Ruppia maritima seed and Thalassia testudinum seedling responses to fluctuations in salinity and ammonium

UNCW Author/Contributor (non-UNCW co-authors, if there are any, appear on document)
Amanda E. Kahn (Creator)
The University of North Carolina Wilmington (UNCW )
Web Site:
Michael Durako

Abstract: Six species of seagrasses are present in Florida Bay ranging from stenohaline to euryhaline species. The dominant species, Thalassia testudinum Banks ex. König, has optimum growth around marine salinity. The second species examined in this study was Ruppia maritima L, which tends to grow near fresh water outflows. Although many studies have examined the responses of mature plants to environmental stresses, this study examined the impacts on seeds and seedlings. As the focus behind the study was altered water flow into Florida Bay, it examined hypo- and hyper-salinity, as well as depleted and elevated ammonium concentrations. This study was conducted in mesocosms on material collected in Florida Bay. R. maritima seed germination and T. testudinum seedling survival, growth, photosynthesis and osmolality were investigated over a two-year study. Year one focused on direct introductions into hyper- and hypo-saline conditions and year two examined the impact of gradual increase/decrease in salinity as well as the addition of ammonium. R. maritima seeds did not germinate above 28 PSU and the highest percent germination occurred between 0 and 10 PSU. Elevated levels of ammonium decreased germination. Hypo-saline conditions were, however, detrimental to the fitness of T. testudinum seedlings, as were hyper-saline conditions. Plants at 0 and 70 PSU showed 100% mortality and decreased survival in the 60, 50 and 10 PSU treatments. Increased levels of ammonium decreased growth in the lower salinity treatments. Plants grown around 30-40 PSU showed the greatest growth (i.e. most productivity). Measurements of quantum yields as well as relative electron transport rate using PAM fluorometry showed a decrease in photosynthetic performance on either side of this 30-40 PSU optimum. Tissue osmolality increased significantly with increased salinity and tissue remained distinctly and consistently hyperosmotic to the media. Results suggest that a change in fresh water flow as well as possible increase in ammonium may negatively impact the ability of T. testudinum seedlings to establish and possibly cause a shift in the floral composition of Florida Bay, favoring euryhaline species such as Ruppia maritima.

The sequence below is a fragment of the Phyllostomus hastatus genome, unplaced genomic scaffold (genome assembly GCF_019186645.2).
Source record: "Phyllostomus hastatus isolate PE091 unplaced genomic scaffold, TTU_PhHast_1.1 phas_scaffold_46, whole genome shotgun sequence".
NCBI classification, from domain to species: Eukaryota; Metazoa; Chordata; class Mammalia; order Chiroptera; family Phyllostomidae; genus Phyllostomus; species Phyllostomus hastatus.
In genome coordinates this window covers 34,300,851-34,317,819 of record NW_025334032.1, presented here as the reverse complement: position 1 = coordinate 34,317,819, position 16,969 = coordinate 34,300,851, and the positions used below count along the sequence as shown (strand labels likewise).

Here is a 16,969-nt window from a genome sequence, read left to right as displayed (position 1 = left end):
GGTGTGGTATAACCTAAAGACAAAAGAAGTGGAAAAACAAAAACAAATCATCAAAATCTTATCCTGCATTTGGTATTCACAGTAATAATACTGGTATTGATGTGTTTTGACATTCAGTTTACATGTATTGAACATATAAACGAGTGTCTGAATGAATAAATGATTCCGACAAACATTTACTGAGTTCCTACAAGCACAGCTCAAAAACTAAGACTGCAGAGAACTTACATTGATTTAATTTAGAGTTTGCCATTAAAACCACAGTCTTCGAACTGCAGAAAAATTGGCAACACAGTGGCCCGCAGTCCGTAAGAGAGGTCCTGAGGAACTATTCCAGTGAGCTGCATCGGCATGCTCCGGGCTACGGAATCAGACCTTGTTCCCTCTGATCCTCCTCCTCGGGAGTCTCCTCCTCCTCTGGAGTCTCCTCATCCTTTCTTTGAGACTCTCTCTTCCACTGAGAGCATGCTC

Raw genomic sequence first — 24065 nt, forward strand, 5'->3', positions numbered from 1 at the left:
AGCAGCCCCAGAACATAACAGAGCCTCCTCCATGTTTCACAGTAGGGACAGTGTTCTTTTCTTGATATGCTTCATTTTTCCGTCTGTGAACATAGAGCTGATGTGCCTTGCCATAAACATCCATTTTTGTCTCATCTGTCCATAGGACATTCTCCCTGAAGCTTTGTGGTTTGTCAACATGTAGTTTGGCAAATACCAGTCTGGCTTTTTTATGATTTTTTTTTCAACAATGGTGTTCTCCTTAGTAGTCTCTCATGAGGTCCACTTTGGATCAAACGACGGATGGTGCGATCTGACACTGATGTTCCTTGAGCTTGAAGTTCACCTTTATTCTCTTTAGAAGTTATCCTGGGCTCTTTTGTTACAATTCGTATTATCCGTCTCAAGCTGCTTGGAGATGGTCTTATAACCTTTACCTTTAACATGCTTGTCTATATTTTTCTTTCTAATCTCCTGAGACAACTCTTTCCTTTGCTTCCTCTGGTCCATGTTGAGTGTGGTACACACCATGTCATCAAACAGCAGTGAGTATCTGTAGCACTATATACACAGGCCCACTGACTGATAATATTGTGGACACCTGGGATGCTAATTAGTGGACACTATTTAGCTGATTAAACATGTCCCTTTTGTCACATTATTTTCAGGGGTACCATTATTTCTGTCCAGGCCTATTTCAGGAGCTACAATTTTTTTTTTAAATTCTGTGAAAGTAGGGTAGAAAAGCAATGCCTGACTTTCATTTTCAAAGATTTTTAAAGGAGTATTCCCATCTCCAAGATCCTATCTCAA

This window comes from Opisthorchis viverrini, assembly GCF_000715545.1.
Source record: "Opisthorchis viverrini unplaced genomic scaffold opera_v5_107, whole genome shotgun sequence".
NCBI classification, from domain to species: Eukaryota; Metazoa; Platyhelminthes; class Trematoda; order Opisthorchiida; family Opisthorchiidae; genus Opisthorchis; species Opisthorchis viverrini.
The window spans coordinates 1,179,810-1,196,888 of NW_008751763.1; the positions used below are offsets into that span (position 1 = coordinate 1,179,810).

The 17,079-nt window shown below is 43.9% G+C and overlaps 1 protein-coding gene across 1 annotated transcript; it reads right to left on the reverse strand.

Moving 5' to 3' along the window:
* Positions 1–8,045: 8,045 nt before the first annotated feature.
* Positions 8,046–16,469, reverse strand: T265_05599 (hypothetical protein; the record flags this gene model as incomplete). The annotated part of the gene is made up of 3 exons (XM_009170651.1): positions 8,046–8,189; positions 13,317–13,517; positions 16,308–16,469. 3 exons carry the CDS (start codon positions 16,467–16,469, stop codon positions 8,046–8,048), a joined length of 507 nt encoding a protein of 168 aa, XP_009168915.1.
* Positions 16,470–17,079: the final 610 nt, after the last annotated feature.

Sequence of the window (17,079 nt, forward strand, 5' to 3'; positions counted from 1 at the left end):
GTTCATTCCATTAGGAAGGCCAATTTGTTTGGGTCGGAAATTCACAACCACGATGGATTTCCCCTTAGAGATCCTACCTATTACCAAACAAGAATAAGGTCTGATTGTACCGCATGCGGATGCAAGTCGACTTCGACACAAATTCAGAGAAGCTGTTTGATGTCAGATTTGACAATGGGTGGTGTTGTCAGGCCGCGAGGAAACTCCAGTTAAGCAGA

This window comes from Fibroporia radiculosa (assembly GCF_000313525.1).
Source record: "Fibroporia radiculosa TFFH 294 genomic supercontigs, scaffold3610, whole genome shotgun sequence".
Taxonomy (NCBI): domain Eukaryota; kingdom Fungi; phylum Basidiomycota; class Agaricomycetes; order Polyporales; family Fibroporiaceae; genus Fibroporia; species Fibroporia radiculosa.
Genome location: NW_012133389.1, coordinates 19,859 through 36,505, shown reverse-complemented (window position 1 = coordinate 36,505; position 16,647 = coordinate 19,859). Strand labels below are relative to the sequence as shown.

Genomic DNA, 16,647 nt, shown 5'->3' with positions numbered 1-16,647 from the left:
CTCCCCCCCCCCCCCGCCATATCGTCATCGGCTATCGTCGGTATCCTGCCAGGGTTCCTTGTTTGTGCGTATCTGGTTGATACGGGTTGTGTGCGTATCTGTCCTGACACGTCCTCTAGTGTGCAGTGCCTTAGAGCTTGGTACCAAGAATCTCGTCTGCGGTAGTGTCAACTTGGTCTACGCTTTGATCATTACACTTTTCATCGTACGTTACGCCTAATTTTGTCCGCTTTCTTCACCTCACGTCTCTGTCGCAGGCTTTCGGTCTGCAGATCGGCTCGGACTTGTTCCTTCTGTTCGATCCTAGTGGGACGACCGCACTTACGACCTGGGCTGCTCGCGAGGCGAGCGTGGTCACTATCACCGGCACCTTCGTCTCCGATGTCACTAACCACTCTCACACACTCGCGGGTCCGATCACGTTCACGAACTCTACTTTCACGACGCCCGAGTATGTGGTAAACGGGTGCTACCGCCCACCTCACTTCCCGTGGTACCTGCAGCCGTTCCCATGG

Additional Information

A Thesis Submitted to the University of North Carolina at Wilmington in Partial Fulfillment Of the Requirements for the Degree of Master of Science
Language: English
Date: 2009
Ruppia maritima--Effect of ammonium on--Florida--Florida Bay, Ruppia maritima--Effect of salt on--Florida--Florida Bay, Ruppia maritima--Seeds, Thalassia--Effect of ammonium on--Florida--Florida Bay, Thalassia--Seedlings
Ruppia maritima -- Seeds
Ruppia maritima -- Effect of salt on -- Florida -- Florida Bay
Ruppia maritima -- Effect of ammonium on -- Florida -- Florida Bay
Thalassia -- Seedlings
Thalassia -- Effect of ammonium on -- Florida -- Florida Bay

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